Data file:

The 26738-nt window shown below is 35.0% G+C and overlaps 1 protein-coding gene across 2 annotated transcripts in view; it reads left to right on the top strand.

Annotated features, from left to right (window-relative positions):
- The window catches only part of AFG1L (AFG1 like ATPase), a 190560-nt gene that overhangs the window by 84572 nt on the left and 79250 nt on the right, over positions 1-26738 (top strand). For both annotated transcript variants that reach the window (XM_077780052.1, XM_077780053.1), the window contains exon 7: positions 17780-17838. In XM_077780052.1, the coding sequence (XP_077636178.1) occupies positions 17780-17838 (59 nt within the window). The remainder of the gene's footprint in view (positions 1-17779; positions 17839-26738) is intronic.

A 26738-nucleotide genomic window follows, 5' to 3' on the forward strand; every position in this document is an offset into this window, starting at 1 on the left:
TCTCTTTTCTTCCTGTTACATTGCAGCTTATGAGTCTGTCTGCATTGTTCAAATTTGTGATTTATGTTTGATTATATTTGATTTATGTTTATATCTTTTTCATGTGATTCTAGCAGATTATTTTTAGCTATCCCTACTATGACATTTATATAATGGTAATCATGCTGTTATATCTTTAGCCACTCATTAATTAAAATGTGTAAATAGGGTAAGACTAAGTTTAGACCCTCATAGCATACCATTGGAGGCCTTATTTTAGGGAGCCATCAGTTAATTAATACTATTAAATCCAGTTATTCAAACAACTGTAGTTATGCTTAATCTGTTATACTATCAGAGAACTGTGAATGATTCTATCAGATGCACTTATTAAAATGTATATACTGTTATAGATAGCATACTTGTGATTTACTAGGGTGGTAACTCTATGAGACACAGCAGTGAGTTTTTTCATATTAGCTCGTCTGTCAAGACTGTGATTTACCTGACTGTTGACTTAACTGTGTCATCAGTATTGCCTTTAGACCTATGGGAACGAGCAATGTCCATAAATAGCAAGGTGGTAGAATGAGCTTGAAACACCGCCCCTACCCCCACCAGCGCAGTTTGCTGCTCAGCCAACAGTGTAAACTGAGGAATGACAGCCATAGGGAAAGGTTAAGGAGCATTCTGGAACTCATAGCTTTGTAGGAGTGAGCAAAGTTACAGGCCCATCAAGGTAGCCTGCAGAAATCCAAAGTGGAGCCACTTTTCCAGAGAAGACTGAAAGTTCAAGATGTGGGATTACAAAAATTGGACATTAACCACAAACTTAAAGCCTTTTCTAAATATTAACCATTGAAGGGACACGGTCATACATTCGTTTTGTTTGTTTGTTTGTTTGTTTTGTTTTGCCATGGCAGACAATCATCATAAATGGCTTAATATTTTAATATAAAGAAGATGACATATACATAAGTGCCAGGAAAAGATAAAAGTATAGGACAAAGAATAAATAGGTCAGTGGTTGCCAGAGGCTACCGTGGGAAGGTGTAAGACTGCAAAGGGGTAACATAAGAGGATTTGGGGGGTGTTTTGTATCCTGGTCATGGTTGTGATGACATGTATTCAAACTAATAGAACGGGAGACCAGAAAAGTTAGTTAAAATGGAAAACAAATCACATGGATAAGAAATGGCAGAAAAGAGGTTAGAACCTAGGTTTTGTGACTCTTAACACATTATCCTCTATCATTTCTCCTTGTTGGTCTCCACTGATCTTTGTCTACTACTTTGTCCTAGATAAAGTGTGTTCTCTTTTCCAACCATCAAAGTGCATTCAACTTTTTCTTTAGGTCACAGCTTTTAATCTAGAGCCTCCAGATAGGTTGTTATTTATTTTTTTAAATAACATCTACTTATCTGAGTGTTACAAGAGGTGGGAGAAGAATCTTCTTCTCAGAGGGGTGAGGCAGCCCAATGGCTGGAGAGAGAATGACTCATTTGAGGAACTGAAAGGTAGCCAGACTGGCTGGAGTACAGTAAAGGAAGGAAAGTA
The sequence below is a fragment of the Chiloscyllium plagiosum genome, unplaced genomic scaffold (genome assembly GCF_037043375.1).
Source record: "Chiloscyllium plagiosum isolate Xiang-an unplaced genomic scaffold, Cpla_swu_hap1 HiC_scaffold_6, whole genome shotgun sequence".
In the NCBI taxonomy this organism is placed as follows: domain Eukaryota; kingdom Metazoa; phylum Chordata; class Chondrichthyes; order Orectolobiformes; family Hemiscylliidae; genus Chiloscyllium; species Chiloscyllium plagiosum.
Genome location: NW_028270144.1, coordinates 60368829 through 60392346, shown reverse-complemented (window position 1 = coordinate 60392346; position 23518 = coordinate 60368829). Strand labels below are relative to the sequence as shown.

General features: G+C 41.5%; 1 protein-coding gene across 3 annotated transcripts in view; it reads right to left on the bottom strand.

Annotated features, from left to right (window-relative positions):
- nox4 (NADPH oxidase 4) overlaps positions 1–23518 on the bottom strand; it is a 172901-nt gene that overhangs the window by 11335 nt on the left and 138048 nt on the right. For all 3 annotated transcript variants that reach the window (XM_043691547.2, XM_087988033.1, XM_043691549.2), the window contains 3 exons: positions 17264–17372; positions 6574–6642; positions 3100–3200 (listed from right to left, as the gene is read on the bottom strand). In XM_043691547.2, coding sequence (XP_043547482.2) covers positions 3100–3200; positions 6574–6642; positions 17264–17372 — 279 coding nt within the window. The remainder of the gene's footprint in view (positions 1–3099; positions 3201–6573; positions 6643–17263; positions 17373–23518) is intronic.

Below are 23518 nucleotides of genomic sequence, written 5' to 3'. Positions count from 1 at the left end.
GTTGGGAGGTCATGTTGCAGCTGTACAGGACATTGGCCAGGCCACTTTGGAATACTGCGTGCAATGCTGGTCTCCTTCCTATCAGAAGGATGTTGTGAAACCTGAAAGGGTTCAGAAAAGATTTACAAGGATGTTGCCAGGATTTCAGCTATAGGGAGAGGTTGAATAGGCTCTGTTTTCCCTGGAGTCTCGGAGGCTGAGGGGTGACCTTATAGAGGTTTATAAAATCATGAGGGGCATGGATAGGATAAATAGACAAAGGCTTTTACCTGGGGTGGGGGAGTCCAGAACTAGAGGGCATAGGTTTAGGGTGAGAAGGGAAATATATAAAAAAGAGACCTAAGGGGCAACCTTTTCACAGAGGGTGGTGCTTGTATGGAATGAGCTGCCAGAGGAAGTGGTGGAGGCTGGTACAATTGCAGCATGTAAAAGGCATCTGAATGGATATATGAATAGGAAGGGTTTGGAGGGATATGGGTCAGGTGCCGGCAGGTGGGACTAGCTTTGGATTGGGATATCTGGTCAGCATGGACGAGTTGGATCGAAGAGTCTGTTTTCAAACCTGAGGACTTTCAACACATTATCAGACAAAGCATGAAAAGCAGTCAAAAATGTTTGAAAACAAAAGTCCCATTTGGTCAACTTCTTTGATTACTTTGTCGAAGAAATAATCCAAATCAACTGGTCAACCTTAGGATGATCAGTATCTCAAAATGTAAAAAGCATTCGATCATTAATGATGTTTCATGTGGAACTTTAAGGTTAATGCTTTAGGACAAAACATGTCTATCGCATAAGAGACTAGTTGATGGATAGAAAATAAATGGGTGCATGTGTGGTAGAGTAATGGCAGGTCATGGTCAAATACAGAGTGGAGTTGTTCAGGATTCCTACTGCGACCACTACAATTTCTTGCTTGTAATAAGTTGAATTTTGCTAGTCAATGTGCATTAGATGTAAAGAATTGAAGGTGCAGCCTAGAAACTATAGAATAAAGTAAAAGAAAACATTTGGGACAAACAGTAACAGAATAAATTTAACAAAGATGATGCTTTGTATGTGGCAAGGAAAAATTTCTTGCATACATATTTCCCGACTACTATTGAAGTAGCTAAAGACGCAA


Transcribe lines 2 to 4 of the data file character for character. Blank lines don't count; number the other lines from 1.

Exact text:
Annotated features, from left to right (window-relative positions):
- The window catches only part of AFG1L (AFG1 like ATPase), a 190560-nt gene that overhangs the window by 84572 nt on the left and 79250 nt on the right, over positions 1-26738 (top strand). For both annotated transcript variants that reach the window (XM_077780052.1, XM_077780053.1), the window contains exon 7: positions 17780-17838. In XM_077780052.1, the coding sequence (XP_077636178.1) occupies positions 17780-17838 (59 nt within the window). The remainder of the gene's footprint in view (positions 1-17779; positions 17839-26738) is intronic.

A 26738-nucleotide genomic window follows, 5' to 3' on the forward strand; every position in this document is an offset into this window, starting at 1 on the left: